Whether you like ballet that moves to the beat of its own drummer or are more the "Swan Lake" and "Nutcracker" type, the First State Ballet Theatre has something for you. Delaware's professional company will perform pieces both contemporary and classical at its Sunday, Feb. 20, show at the Schwartz Center for the Arts.

When the First State Ballet Theatre brought “Carmen” to the Schwartz Center for the Arts last season, they found their fans weren’t as traditional as they expected. In fact, wherever the Wilmington-based group goes, Delawareans are thrilled by their contemporary works.

They kept that in mind and delved into some of their traditional favorites, too, for Classical & Contemporary Ballet Highlights at 3 p.m. Sunday, Feb. 20, at the Schwartz Center.

Robert Grenfell, board of directors president, said the show features 14 of their dancers performing some of their most varied repertoire pieces.

Specifically, audiences will experience excerpts from “Don Quixote” and “La Bayadere,” and three other classical pieces: “Ocean and Pearls,” “Flames of Paris,” and “Dying Swan.” A new contemporary piece choreographed by one of their dancers and Artistic Director Pasha Kambalov rounds out Act I.

Delaware sculptor Charles Parks’ works were the inspiration behind the contemporary work dominating the second act. “Everlasting Arms” is a full-length contemporary work choreographed by a friend of Kambalov’s, Viktor Plotnikov.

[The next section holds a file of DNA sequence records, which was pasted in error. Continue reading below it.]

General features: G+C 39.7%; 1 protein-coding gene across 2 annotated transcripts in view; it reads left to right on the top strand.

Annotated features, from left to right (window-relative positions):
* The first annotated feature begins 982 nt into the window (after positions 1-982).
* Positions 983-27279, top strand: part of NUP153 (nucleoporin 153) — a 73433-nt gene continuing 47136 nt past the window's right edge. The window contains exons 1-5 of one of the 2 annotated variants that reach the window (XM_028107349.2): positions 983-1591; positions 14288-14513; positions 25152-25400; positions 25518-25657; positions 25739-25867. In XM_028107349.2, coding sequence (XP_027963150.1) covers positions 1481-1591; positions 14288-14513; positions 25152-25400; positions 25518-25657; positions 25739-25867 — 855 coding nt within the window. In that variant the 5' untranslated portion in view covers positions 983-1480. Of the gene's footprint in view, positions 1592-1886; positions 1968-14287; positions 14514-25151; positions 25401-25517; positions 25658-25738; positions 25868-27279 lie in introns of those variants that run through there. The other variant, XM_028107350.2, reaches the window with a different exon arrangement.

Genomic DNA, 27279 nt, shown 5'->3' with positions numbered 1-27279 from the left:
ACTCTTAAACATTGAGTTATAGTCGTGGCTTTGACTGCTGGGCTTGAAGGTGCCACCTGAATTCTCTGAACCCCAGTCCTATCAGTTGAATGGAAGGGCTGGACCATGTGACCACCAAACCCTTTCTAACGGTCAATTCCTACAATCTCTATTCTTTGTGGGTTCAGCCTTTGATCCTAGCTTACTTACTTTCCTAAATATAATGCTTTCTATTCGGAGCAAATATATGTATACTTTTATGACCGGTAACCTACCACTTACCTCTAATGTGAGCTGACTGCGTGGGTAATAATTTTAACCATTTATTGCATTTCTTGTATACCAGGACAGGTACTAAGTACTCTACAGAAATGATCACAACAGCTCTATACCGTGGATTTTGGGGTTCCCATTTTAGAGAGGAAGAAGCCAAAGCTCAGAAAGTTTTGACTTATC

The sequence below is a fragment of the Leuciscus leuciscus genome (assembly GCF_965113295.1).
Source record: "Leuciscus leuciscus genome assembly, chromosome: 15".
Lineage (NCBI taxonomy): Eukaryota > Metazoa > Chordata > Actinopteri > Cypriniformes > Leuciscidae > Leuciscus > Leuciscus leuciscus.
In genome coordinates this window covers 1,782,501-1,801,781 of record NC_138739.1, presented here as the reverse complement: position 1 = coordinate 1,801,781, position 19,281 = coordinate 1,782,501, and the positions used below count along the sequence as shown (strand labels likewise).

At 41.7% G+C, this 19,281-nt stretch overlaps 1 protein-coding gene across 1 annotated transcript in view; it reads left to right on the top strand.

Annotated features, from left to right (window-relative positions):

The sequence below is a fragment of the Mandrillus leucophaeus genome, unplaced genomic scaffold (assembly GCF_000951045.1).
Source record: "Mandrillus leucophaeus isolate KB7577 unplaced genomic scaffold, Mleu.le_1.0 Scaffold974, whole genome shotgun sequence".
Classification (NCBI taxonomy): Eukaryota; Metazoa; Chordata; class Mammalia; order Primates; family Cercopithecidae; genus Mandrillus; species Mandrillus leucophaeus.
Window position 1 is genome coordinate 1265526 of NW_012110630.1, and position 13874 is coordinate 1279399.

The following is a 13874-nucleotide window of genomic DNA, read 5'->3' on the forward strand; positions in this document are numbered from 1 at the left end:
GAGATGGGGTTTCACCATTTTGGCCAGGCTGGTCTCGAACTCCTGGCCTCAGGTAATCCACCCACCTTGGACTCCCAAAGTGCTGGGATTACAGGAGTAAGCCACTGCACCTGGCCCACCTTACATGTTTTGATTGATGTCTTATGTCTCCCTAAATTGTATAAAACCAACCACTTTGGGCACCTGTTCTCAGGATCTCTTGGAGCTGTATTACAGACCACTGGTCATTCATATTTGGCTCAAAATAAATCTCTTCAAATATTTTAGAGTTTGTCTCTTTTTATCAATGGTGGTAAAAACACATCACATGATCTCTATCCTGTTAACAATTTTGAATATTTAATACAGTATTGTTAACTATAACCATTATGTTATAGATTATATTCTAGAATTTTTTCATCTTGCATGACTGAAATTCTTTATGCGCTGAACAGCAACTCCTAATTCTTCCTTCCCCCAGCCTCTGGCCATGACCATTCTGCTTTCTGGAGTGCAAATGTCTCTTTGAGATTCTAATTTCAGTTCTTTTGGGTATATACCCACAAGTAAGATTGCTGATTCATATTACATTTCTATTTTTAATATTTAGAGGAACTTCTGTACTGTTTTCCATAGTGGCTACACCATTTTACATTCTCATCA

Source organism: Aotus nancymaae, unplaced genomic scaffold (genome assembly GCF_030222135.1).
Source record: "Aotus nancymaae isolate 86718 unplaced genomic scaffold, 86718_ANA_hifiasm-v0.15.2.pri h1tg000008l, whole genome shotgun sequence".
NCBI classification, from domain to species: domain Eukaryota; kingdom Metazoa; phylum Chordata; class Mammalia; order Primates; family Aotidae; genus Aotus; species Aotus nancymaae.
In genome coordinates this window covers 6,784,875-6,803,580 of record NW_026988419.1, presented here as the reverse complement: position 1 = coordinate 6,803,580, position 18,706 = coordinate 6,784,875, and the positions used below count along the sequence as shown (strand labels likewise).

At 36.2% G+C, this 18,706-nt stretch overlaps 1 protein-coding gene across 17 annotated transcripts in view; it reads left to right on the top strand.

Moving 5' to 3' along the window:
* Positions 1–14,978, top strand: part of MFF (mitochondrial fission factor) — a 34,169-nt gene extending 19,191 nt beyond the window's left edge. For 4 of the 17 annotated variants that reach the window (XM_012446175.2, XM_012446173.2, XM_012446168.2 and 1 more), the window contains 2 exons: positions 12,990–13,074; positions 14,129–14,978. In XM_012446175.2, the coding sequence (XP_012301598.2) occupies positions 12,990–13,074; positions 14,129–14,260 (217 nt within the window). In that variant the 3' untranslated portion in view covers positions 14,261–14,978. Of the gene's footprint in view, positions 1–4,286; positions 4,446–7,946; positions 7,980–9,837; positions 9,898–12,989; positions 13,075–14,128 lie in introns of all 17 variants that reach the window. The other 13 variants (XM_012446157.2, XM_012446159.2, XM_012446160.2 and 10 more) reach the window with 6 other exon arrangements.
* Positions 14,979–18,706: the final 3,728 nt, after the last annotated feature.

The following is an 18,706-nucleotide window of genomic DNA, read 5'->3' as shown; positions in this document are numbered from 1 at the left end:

The work is choreographed as if 12 of Parks sculptures suddenly came to life. Grenfell said it’s a moving piece for the entire audience, most intensely so for Parks when he saw it debut two years ago.

“He and his wife were sitting in the front row with tears running down their faces,” Grenfell said.

Their muses aren’t the only ones finding something to cheer about when it comes to the company’s works. They were the hit of the Fringe Festival in Wilmington, a shocker for Grenfell.

“We were flabbergasted that they said, first of all, we want you in the Fringe Festival,” he said.

He thought they’d have to incorporate nudity, violence or some other graphic element to please. Not so. The festival’s cultural director said they were the most popular act.

“There’s an audience out there for ballet, whether it’s classical or contemporary, once people see it,” he said.

He was encouraged by the turnout for “Carmen” and hopes to continue developing an audience in Dover.

“It’s not a dance town, but nevertheless we want to let people know that if they come to this performance, they’re going to see something really athletic, really witty.”